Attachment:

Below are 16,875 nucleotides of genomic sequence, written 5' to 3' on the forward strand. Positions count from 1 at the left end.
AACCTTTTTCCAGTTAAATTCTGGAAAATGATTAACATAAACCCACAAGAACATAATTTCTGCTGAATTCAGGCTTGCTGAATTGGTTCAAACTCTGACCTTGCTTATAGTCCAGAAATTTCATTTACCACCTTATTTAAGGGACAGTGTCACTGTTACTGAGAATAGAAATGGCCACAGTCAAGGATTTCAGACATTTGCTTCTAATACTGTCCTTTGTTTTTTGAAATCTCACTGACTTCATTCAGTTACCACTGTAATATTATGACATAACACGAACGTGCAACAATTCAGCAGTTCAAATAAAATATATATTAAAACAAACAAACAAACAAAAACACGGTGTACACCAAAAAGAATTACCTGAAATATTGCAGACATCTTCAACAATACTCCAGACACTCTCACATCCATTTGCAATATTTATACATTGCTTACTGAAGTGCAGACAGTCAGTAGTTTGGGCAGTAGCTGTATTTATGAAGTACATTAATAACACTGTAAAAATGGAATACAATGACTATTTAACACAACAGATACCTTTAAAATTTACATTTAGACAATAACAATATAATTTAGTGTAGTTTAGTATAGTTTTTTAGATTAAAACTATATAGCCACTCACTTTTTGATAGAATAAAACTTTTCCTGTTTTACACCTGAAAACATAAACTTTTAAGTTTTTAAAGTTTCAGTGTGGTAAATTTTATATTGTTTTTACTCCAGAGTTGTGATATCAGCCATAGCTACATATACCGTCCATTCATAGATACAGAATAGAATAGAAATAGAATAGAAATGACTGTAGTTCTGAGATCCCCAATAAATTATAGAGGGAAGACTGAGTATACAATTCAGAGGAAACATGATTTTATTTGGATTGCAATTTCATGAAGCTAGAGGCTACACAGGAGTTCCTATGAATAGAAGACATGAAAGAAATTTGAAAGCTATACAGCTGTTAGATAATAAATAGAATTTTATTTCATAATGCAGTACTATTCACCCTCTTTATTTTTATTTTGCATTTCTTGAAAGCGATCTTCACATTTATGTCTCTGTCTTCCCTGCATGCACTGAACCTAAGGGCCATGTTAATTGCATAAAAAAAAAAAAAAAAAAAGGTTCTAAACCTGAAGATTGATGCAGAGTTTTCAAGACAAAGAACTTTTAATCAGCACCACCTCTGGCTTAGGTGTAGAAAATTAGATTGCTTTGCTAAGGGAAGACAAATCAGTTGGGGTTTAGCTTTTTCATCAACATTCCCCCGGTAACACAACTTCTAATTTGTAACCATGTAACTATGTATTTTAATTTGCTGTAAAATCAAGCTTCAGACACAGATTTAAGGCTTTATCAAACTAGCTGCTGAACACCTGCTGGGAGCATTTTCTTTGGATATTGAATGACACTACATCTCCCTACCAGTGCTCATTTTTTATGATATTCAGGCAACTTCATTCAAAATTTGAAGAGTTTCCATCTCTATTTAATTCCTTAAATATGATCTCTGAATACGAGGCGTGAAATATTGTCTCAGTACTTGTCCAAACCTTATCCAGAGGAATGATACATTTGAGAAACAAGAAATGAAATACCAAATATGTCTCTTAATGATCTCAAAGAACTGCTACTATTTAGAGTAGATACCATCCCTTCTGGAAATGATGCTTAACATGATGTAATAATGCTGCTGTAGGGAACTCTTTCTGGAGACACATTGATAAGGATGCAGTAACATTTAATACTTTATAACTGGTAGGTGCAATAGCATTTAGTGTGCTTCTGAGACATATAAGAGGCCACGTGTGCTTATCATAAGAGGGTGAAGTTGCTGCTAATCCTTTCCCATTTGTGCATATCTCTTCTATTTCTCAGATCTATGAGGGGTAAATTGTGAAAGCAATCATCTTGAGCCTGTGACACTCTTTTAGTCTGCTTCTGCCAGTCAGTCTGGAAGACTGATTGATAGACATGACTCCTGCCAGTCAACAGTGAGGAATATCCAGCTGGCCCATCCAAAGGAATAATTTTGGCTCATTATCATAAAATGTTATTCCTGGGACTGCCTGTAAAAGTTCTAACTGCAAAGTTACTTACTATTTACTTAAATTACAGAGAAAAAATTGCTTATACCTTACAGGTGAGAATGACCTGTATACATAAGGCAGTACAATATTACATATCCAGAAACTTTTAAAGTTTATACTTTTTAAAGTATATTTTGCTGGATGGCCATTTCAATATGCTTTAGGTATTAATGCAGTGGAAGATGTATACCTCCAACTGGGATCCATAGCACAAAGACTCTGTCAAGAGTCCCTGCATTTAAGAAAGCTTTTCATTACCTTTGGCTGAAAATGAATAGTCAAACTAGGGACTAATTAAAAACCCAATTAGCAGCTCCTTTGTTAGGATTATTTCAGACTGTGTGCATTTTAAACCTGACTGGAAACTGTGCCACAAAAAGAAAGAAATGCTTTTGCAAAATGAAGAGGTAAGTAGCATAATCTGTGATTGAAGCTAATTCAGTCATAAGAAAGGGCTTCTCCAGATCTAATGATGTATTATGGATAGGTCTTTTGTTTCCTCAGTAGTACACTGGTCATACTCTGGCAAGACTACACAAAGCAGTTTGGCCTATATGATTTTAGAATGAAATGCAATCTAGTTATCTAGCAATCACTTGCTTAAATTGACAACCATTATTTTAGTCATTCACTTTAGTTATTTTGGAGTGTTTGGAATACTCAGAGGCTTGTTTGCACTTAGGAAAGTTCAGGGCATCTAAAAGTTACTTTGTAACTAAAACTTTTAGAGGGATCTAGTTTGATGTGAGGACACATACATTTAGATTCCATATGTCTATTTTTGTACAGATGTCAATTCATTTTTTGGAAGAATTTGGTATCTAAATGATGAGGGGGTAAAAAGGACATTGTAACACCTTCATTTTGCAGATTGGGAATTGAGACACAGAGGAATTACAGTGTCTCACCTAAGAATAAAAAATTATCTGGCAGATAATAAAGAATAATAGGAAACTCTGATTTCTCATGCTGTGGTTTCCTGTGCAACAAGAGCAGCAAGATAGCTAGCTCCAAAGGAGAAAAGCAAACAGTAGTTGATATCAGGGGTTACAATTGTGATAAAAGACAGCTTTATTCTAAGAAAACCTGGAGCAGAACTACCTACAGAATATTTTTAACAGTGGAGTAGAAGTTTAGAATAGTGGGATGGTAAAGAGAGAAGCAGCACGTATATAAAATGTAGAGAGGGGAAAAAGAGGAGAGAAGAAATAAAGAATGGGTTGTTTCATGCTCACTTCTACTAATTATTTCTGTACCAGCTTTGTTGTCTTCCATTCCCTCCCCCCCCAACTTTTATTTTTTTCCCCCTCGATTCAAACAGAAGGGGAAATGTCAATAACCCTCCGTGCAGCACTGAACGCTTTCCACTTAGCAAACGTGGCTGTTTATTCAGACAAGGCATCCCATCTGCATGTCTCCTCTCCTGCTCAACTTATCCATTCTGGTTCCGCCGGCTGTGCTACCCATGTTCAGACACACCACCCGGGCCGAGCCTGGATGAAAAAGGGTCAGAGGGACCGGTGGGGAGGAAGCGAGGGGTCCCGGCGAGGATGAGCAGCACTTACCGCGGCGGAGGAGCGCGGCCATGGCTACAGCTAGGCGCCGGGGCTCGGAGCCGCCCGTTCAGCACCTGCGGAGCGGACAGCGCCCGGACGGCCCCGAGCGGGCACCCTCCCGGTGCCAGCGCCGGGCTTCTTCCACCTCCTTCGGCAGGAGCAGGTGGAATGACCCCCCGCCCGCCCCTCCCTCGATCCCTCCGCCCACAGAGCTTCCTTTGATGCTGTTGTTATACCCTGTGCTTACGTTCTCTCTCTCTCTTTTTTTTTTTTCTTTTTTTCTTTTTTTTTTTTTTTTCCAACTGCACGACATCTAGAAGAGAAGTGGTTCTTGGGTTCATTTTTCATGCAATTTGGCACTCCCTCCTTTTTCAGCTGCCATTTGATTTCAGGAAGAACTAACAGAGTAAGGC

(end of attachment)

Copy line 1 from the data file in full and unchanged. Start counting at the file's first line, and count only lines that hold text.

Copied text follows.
Below are 16,875 nucleotides of genomic sequence, written 5' to 3' on the forward strand. Positions count from 1 at the left end.